Three-and-D wings are perhaps the most en vogue type of players in today’s NBA. The likes of Kawhi Leonard, Jimmy Butler and Chandler Parsons have proved the immense value of athletic wings who can space the floor and defend multiple positions. Ennis looks to be a player cut from that same mold. Scoring all but two of his 19 points (including two 3-pointers) in the first half, Ennis’ athleticism rivaled that of even the Magic’s most formidable athletes. Ennis continues to show he could be a valuable contributor to a team on both ends of the floor.
Ian Clark, Heat
Miami’s summer league team is filled to the brim with two types of players: high-flying athletes and quick point guards. The most celebrated of the latter bunch is Myck Kabongo, but it’s Ian Clark who has made a name for himself here in Orlando. He continued his strong play Tuesday, orchestrating Miami’s offense -- although he didn’t garner any assists -- scoring 12 points and pressuring Orlando’s guards. His stat line might not have been as strong as it was Monday, but when combined with his larger body of work, it’s easy to think there’s a place in this league for Clark.
Reggie Jackson, Thunder
It’s not fair, really. Jackson is too talented, too experienced and just too good to play in the summer league. On Monday, before his time on the court was cut short due to an injury, Jackson seemed to be going through the motions, not really caring about the game. His attitude could not have been more different Tuesday, and he showed just what he can do against the current competition when he cares. Jackson was simply dominant, scoring 35 points on just 19 shots, getting wherever he wanted on the court at whatever time he so pleased. He owned the fourth quarter, sinking the go-ahead layup that capped another fourth-quarter comeback. Coach Scott Brooks is going to have fun unleashing a Russell Westbrook-Jackson lineup upon the rest of the league.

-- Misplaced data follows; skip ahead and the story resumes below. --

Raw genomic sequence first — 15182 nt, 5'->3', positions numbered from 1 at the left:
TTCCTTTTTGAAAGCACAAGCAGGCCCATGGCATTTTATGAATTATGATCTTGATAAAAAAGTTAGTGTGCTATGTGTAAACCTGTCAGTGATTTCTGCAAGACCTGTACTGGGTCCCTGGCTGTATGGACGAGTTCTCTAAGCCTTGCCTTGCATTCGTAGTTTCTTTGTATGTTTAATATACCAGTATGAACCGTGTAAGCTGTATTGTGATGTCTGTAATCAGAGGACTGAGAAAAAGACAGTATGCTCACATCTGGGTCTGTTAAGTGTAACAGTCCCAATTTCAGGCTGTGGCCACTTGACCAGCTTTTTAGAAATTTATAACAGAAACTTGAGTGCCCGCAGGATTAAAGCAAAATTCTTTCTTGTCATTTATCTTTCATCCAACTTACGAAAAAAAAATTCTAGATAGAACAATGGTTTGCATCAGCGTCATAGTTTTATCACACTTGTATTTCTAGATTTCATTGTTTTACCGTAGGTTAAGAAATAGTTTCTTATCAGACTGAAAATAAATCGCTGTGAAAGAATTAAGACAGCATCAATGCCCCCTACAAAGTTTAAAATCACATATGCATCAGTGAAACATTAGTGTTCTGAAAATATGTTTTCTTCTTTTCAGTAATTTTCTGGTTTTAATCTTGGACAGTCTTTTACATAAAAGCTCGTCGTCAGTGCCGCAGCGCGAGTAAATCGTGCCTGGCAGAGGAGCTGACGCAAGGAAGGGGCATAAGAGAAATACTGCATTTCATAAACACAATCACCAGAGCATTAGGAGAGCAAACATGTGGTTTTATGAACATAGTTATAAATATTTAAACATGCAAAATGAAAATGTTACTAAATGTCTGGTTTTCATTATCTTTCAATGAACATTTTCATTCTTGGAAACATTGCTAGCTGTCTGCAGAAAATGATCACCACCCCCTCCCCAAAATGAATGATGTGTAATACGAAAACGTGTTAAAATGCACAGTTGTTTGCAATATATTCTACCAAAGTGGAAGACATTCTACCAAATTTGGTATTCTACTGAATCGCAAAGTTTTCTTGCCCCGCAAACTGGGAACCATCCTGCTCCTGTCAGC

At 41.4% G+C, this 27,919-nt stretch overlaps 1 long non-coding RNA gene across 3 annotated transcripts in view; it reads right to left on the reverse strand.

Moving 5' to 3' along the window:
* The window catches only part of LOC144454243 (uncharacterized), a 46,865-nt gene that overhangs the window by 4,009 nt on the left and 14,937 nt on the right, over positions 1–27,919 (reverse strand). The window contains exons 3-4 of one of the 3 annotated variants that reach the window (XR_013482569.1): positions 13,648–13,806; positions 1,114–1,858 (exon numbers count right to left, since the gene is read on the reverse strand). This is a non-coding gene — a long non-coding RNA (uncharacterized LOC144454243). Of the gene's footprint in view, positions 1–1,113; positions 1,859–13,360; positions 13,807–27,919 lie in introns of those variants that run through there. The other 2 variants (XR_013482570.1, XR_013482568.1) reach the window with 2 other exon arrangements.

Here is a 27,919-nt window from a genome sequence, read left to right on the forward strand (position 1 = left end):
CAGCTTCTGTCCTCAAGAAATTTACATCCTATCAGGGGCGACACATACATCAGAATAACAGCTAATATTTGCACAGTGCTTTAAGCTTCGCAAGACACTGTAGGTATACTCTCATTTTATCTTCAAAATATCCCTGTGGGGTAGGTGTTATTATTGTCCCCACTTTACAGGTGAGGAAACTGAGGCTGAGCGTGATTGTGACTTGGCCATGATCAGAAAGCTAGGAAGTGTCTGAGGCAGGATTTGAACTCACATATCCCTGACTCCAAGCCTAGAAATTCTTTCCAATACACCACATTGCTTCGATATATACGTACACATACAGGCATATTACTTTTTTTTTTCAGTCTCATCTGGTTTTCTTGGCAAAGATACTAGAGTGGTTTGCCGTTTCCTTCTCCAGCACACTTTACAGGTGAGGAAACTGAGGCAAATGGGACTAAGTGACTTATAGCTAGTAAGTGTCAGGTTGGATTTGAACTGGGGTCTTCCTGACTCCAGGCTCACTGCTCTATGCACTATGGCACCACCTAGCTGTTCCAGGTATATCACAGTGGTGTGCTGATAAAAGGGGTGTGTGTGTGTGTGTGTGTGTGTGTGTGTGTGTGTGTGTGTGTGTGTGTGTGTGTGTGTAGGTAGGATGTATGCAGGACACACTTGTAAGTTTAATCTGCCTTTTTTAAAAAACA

Dwight Buycks, Thunder
Buycks appears on the list for a second straight day, and it’s well-deserved. Enough can’t be said about this young point guard and the job he’s done both running the offense and playing alongside Reggie Jackson. Although Jackson was the catalyst of the Thunder’s second fourth-quarter comeback, Buycks was running right alongside him, complementing Jackson’s drives with some timely jumpers. Jackson made the go-ahead layup, and Buycks hit the dagger 3-pointer to complete the comeback. His 13 points, six rebounds, four steals and three assists were one of the better all-around stat lines from Day 3.
Alec Burks, Jazz
Burks was one of the only sources of offense for a Jazz team greatly in need of it. Much like Oladipo, Burks' ability to drive was never in question. On Tuesday, he displayed why that was the case, getting to the line nine times and sinking all but one of his attempts. His shooting (5-for-15, 19 points) still hasn’t caught up with the rest of his game, although the form on his jumper looks much improved over what he displayed during the regular season. Again, the summer league is all about the process, so even if the shot isn’t falling, it’s good to see the overall improvement.